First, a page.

Thursday July 1, 2004 - 20:59:03 GMT
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Yen Rallies As Tankan Survey Beats Expectations
DailyFX Fundamentals 07-01-04
By Kathy Lien, Chief Strategist
· US ISM Survey In Line, Prices Paid Component Slows
· German Retail Sales Decline
· Yen Rallies As Tankan Survey Beats Expectations
The EURUSD has been trapped in tight 75 pip trading range as the market reevaluates positioning following yesterday’s FOMC statement. Although activity in the currency markets is expected to pick up now that the summer’s major event risk is out the way, traders will probably wait until after the July 4th holiday to put on new positions. US equity and fixed income markets are closed on Monday in observation of the holiday and once non-farm payrolls are released and London leaves for the weekend, trading should grind to a halt tomorrow afternoon. As mentioned in this morning’s Daily FX Brief, the PMI surveys of manufacturing activity released from the Eurozone for the month of June confirms the sluggish economic recovery. Adding to the generally weak surveys, German retail sales fell 1.7% m/m and -5.2% y/y. Although retail sales has been fairly volatile, monthly gains have been less than 1% or negative for past 12 months indicating that domestic consumption is still a primary concern. Germany is currently relying solely on an export led recovery. The ECB also kept rates unchanged at what is normally not a rate-setting meeting. In an attempt to express their independence and increase their credibility as a relatively new central bank, ECB President Trichet said that their decision was "not influenced in any respect by what has been decided across the Atlantic.” He also added that he still expects inflation to remain elevated despite the recent easing of oil prices.
The US ISM survey of manufacturing activity was released in line with expectations at 61.1. After yesterday’s disappointing Chicago PMI survey, the market had feared that the national index would also decline sharply. Manufacturing activity did slow from May, but remains near its January highs. As long as the index is above 50, it is indicative of expansionary conditions in the manufacturing sector. The details of the report indicate that the only acceleration was in the customer inventories component. The prices paid component fell to 81.0 from 86.0, which is the lowest level since January. Tomorrow, we are expecting the non-farm payrolls report for the month of June. The 4-week average of initial jobless claims has trended up in January, suggesting that we should have a report that is reflective of slower payroll growth. The jobless claims report released today for last week indicates that claims increased from an upwardly revised 350k to 351k. Average hourly earnings are expected to increase by 0.3%, a similarly sized gain that was incurred last month. Over the past 20 years, average hourly earnings have had a 0.81 correlation to the PCE deflator, the Fed’s favorite inflation indicator. Since 2000, the correlation has declined to 0.60, which indicates that it may have falling importance to the Fed. However, the factors behind the rise in average hourly earnings are still significant. The gains are primarily coming from an increase in the number of employed individuals and a decline in the overall pool of available labor.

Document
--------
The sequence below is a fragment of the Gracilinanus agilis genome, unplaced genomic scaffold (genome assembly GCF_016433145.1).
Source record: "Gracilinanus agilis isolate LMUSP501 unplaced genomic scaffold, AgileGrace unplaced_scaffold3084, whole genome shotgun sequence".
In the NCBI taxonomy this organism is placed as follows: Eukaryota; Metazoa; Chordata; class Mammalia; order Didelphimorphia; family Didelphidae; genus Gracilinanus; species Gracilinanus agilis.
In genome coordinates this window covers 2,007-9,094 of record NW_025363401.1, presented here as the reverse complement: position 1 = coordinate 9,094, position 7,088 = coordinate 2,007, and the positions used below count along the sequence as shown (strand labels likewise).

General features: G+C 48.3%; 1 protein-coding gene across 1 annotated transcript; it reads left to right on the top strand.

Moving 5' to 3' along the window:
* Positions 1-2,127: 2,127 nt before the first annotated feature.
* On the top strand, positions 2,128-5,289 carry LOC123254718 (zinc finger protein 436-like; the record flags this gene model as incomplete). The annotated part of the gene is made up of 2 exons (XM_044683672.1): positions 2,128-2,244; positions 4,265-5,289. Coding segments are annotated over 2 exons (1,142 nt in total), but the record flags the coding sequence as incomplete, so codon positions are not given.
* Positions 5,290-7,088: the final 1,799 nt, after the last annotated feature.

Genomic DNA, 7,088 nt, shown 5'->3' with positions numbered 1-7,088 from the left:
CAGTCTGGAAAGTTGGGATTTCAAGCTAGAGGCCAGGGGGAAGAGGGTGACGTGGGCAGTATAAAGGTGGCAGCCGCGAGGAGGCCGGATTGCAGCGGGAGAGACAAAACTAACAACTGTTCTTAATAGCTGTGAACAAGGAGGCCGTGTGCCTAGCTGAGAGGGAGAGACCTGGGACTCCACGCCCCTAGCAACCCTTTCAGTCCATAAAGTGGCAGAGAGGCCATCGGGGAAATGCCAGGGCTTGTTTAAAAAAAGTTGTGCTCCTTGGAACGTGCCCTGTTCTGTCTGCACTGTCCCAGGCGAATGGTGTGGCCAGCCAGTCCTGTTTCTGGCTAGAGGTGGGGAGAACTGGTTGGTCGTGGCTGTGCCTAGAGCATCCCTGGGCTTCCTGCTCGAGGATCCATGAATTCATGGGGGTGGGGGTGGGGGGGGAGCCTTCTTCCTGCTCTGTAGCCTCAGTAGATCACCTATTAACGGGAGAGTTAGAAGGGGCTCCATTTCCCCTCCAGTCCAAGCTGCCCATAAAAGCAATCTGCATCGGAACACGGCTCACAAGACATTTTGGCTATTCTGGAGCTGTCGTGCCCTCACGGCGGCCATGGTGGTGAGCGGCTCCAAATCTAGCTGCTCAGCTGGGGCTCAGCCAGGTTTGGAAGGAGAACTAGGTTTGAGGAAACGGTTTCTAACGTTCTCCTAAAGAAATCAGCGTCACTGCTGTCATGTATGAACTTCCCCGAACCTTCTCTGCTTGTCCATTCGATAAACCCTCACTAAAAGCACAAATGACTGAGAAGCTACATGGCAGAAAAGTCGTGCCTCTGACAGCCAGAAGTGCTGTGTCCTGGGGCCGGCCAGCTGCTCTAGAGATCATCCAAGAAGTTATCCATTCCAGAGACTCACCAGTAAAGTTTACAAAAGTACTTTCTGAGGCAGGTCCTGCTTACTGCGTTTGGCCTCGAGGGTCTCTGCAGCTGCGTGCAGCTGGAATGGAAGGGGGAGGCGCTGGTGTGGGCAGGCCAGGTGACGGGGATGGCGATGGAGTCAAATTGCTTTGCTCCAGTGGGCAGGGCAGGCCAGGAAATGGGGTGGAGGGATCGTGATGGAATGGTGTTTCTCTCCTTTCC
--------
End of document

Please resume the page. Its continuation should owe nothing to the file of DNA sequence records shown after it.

UK PMI fell from 55.7 to 54.8 in the month of June, which provides another point for those arguing that the Bank of England’s series of interest rate hikes may finally be affecting the economy. British investment spending increased by an exceptionally robust 7.2% yoy for the first quarter of 2004. This is the fastest pace of growth in four years. Although the PMI report was marginally lower, we continue to see conflicting data as the investment report confirms the health of the UK economy. This is exceptionally pertinent since it follows yesterday’s report indicating that GDP growth in the first quarter expanded by fastest pace in 3 years.
The yen rallied as the quarterly Tankan survey, which is a business sentiment index of major manufacturers and a key gauge for business conditions rose 10 points to 22, the highest since 1991. The results of the Tankan survey handily beat the market’s expectations of 17, for large manufacturers as evidence mounts that Japan is finally enjoying its first substantive economic recovery in more than a decade. The sentiment of large non-manufacturers also rose to a 12 year high. With Japan on a fast track economic recovery, many believed that the Bank of Japan might feel pressured to tighten monetary policy. However the BoJ quickly quelled any speculation by saying that “"No matter how good business sentiment is, as long as deflation continues, we cannot lift our quantitative easing policy." The latest report of consumer prices indicated that national CPI declined –0.2% during the month of May.
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